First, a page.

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It’s Alberta. It’s crazy fun and super interesting, and all you have to do is get Out There! Plan your trip back in time to the days of the fur trade this summer, visit https://fortgeorgebuckinghamhouse.ca/. Be sure to share your experience on Facebook @fgbh.ab.

Fort George and Buckingham House Events & Programs:

Peter Fidler’s 250 Birthday

August 17, 2019, noon to 4pm

On August 17th, come to Fort George and Buckingham House to celebrate the birthday of a 250-year-old mapmaker: Peter Fidler. Enjoy Saskatoon pies, discover how to make maps Peter Fidler’s way, and try activities for the whole family at the historic site of the Fort where Peter Fidler lived and worked. Regular admission rates apply, additional charges may apply for food and drinks.

Archaeology Mondays

11am-3pm, every Monday through to August 26, 2019.

More information at: https://www.facebook.com/events/368707627122834/

Bushcraft Skills Wednesdays

11am-3pm, every Wednesday through to September 4, 2019.

More information at: https://www.facebook.com/events/892780517762270/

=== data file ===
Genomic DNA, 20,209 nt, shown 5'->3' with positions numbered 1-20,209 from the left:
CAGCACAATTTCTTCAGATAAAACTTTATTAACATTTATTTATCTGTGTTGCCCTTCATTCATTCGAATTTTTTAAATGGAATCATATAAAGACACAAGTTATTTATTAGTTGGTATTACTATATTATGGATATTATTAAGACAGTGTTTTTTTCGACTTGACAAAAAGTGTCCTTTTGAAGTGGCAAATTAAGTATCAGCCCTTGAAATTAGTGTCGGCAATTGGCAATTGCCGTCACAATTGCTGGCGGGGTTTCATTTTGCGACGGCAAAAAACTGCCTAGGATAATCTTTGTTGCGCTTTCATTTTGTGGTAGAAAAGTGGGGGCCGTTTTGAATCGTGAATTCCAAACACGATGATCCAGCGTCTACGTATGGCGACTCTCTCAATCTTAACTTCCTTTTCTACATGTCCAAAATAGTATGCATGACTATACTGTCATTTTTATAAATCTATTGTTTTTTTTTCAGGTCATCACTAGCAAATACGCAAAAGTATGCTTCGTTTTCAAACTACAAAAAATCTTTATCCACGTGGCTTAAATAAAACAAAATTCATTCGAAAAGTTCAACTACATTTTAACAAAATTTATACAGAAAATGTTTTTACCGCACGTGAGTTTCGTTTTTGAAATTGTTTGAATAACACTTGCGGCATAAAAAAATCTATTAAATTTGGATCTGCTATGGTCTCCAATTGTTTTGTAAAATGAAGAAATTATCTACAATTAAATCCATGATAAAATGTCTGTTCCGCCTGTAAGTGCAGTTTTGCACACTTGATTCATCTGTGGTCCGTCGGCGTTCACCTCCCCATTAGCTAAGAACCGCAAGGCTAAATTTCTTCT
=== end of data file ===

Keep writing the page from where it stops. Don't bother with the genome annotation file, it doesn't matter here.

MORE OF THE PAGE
Explore More Nearby:

Attractions:

  • Peter Fidler Statue, Highway 41, Elk Point, AB
  • Iron Horse Trail, 5015 -49 Ave, St Paul, AB, visit website for staging areas.
  • Mural Park, 5201-50 Avenue, Elk Point, AB
  • RCMP Centennial Monument, 4802-50 Ave, Elk Point, AB

Accommodations:

  • Whitney Lakes Provincial Park has 2 campgrounds 20 kilometres away.
  • The Fat Ewe Farm B & B, 57527 Highway 41, Elk Point, AB
  • The Town of Elk Point Campground is 15 kilometres away.
  • The Town of Elk Point has motels 13 kilometres away.

Restaurants:

  • Wally’s Pub & Restaurant, 5305 48 St, Elk Point, AB
  • Taste Buds Restaurant, 4818 50 St, Elk Point, AB
  • Magic Pizza, 4904 50 St, Elk Point, AB
  • Rollie’s Burger Bar, 4909 48 St, Elk Point, AB